• Chart of the Week
  • November 27, 2017

Wealth taxes (and how to evade them)

A self-reporting component of the tax process creates opportunities for evasion.


Not everyone pays their taxes — at least not in full. As the Paradise Papers recently documented, offshore tax havens allow wealthy companies and individuals to avoid paying higher rates.

The debate on wealth taxes raises this concern as well: will taxing assets induce evasion? Or, might it even cause people to reduce their savings and lower their wealth? In a new paper in the November issue of the American Economic Journal: Economic Policy, author David Seim uses evidence from Sweden to find out.

Sweden implemented a wealth tax in 1910. The current two-bracket system — no taxes below a cut-off and a single rate above — began in 1991. Taxes are based on both third-party reported wealth (such as assets reported by a bank) and self-reported wealth.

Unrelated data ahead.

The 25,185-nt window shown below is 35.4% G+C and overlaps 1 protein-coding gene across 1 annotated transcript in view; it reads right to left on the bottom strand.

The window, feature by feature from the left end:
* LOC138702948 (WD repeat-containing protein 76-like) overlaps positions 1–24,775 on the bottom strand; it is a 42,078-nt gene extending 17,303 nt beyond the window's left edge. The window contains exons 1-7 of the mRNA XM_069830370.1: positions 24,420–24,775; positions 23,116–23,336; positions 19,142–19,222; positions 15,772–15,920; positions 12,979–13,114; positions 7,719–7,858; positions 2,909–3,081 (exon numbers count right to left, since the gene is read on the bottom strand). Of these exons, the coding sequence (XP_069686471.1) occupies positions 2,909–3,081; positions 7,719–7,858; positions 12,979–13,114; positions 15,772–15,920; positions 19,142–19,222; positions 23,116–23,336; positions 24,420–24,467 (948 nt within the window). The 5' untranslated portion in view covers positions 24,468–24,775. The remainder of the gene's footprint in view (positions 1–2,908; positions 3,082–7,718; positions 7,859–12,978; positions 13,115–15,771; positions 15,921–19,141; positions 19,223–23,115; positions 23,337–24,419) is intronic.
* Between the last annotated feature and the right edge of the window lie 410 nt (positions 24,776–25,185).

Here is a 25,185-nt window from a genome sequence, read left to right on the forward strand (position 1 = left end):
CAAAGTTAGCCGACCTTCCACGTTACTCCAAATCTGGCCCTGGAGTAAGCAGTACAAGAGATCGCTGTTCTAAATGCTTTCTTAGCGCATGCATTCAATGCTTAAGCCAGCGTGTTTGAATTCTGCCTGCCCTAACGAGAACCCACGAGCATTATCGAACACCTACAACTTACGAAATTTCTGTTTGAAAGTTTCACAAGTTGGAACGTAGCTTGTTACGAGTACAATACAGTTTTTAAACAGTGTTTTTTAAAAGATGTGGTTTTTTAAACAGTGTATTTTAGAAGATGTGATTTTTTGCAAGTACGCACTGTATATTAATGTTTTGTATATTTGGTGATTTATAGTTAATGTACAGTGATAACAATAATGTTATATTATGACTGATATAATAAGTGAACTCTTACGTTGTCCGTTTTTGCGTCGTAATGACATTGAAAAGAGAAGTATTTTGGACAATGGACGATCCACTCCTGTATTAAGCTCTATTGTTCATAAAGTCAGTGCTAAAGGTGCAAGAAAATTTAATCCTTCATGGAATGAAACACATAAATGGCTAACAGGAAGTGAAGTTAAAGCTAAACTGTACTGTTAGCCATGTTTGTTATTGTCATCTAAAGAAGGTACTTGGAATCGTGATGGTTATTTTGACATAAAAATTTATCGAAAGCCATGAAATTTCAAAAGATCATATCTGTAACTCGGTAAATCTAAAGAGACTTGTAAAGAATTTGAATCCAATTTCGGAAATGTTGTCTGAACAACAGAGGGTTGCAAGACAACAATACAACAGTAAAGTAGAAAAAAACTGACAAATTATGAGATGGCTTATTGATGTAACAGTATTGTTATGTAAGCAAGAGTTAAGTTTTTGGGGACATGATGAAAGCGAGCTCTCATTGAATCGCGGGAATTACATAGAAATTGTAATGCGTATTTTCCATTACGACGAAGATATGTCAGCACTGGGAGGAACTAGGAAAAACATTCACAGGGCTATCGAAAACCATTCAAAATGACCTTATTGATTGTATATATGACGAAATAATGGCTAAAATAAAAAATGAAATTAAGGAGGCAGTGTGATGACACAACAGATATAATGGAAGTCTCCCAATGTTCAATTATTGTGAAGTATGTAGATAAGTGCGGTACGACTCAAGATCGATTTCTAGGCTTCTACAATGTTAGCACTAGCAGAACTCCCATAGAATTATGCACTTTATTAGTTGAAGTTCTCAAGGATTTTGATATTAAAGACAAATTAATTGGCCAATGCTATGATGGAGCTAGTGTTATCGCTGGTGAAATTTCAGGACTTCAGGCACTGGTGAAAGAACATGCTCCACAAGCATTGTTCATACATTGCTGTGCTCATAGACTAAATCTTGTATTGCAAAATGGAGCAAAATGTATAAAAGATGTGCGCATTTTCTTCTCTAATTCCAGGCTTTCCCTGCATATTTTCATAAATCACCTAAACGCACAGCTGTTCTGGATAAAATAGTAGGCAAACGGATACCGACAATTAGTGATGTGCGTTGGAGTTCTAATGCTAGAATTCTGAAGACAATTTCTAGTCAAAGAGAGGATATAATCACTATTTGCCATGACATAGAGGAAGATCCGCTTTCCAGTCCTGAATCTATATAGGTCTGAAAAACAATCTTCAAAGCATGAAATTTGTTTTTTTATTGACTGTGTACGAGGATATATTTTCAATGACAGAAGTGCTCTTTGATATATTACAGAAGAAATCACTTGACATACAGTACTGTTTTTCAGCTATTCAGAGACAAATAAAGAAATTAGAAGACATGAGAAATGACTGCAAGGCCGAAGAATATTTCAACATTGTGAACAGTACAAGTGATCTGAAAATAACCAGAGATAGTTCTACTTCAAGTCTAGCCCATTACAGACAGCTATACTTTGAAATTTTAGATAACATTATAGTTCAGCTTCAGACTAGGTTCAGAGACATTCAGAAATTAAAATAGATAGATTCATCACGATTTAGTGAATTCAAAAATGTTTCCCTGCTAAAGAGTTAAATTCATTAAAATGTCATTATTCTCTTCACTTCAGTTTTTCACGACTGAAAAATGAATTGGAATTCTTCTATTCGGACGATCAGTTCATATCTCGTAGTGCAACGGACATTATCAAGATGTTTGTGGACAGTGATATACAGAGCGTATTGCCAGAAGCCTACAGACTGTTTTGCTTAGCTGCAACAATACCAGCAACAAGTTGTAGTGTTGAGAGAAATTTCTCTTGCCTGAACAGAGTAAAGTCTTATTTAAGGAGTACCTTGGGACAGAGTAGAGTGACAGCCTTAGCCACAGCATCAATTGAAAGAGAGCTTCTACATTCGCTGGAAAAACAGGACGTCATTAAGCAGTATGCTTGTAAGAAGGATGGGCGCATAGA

Seim finds that, unlike third-party reported wealth, self-reported wealth increases right before the cut-off, as shown below in Figure Two. The disproportionate number of people who just barely fall below the threshold indicates that some individuals are manipulating their reports in order to avoid the tax.


Figure 2  from Seim (2017) 


Fortunately, people do not alter their savings, income, or portfolios in response to the wealth tax, all of which would have more serious consequences for the economy than underreporting does.

Because people do not change their economic behavior (only their reports), the wealth tax may still be an effective redistributional tool in Sweden — even acknowledging that when it’s easy to evade the tax, some people will.